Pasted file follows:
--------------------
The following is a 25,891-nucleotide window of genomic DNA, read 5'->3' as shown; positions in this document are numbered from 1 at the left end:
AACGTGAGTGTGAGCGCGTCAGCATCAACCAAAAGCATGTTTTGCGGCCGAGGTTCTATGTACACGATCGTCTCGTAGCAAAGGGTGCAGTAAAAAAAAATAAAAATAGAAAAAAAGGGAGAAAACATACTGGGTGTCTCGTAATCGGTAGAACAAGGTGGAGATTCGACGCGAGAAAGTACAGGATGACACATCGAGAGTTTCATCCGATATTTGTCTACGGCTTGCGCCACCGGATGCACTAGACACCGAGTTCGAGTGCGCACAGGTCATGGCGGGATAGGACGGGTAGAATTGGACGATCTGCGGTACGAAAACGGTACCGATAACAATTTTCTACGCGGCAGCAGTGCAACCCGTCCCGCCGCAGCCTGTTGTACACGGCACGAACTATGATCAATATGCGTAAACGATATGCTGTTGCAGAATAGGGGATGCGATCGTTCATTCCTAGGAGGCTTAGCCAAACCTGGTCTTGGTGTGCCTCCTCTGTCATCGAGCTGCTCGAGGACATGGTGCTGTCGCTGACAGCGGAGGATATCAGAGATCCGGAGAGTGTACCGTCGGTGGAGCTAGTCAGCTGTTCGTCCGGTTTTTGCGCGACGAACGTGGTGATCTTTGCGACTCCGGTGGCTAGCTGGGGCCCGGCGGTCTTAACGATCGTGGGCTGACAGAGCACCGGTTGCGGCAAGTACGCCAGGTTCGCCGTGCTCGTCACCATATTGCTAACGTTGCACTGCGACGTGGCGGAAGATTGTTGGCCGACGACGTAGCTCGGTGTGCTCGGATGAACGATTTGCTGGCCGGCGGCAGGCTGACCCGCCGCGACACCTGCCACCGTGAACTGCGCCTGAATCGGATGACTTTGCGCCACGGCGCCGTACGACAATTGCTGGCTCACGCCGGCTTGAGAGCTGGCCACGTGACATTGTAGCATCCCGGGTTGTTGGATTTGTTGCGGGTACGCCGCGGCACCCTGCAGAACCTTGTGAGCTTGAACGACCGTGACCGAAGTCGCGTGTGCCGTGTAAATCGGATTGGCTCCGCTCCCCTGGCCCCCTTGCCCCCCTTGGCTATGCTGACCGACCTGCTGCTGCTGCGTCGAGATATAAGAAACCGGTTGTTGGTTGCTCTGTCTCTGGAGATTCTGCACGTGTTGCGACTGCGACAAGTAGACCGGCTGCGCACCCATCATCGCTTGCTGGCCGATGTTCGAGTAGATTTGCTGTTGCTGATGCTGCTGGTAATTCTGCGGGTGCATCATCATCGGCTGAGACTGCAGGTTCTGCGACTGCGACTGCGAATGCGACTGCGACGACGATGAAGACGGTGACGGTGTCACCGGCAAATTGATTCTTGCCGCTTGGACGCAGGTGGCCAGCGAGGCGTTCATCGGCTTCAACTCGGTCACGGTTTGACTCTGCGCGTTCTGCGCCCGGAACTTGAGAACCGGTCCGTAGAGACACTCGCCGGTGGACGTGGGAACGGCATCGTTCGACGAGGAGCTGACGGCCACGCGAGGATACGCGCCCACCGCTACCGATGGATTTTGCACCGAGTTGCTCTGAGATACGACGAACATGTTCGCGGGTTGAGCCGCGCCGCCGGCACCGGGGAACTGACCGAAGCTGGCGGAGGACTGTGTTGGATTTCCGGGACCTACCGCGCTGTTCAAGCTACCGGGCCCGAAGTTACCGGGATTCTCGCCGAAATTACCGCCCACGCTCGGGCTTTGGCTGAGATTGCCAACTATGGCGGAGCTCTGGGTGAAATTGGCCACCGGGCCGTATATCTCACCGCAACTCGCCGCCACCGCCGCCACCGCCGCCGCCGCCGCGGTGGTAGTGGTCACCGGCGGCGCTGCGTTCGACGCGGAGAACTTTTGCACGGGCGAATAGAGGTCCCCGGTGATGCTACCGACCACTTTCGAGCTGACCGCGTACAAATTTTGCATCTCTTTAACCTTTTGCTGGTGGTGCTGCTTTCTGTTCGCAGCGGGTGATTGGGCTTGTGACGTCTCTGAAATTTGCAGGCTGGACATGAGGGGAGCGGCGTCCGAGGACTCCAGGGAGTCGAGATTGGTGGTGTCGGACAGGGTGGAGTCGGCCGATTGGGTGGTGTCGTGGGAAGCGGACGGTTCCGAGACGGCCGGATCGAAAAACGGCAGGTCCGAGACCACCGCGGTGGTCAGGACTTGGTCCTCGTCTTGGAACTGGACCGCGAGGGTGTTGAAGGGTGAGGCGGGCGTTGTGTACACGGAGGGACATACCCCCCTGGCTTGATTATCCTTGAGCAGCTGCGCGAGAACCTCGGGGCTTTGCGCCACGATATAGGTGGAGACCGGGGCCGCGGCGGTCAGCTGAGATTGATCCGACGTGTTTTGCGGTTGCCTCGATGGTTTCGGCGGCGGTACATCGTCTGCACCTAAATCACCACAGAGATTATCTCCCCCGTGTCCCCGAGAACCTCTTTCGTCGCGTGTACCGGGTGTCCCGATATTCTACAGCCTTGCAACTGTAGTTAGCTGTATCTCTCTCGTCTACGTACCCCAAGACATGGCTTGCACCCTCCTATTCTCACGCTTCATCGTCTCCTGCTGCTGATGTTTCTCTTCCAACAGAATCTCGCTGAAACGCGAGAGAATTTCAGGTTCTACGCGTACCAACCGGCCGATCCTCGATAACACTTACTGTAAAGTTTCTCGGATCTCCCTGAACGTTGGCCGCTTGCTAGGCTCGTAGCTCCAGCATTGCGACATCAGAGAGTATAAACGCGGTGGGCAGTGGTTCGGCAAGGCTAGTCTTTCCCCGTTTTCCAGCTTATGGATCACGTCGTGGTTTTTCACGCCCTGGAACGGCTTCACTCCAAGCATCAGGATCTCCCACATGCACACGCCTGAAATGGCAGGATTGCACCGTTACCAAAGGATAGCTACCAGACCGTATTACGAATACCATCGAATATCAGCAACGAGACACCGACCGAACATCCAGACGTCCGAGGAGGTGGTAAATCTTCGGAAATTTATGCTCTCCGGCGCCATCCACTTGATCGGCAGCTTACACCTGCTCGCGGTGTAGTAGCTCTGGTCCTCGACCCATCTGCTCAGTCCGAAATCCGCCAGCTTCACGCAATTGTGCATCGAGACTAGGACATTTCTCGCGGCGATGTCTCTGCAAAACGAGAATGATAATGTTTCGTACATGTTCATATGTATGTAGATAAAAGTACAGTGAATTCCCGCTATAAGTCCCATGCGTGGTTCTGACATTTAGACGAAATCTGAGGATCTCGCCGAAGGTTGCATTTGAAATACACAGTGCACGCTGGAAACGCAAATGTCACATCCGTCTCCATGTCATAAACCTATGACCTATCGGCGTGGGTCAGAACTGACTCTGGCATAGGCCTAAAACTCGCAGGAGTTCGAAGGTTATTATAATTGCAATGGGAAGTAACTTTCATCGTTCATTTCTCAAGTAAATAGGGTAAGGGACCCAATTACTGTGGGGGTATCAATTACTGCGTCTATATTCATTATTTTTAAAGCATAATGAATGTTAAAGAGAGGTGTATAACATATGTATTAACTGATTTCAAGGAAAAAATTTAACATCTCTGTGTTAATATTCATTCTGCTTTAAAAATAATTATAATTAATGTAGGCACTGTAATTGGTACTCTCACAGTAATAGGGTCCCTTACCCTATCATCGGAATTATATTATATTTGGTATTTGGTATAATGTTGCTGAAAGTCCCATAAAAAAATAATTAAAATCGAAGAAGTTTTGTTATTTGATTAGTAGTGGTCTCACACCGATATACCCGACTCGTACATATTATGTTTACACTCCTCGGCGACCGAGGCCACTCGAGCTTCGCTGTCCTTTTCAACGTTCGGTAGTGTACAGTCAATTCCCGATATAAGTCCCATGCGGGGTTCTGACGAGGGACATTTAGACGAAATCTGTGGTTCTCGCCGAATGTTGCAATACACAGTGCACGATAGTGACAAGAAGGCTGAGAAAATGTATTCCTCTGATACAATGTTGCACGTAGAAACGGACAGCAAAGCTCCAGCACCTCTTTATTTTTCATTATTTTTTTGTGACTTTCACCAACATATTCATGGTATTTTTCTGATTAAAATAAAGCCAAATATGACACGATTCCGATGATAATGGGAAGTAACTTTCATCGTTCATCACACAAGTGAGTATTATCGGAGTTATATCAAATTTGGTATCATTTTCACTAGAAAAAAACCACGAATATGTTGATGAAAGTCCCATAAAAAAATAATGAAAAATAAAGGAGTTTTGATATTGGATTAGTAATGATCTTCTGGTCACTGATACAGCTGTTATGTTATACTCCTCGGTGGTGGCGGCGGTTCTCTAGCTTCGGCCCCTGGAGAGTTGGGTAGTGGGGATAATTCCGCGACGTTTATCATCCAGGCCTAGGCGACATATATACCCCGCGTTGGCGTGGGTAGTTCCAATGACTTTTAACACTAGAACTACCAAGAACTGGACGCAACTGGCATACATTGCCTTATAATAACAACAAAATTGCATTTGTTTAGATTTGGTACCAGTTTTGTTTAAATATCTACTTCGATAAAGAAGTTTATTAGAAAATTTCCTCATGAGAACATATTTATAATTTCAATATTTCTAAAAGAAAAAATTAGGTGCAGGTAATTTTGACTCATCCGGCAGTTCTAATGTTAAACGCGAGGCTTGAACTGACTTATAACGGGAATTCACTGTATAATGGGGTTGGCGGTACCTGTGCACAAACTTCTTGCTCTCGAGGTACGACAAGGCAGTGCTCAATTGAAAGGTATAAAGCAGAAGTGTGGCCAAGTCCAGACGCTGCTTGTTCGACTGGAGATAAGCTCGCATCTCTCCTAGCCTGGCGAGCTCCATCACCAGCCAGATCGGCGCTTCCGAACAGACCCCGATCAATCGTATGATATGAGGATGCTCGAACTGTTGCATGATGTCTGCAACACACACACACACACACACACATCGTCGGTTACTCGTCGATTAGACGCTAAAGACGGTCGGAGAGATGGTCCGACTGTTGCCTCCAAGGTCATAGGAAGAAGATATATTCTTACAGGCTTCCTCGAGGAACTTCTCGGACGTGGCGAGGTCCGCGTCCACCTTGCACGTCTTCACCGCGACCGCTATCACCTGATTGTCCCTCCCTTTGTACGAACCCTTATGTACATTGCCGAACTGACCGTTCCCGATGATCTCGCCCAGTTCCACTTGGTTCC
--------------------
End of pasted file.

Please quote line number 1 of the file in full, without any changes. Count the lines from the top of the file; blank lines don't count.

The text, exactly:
The following is a 25,891-nucleotide window of genomic DNA, read 5'->3' as shown; positions in this document are numbered from 1 at the left end: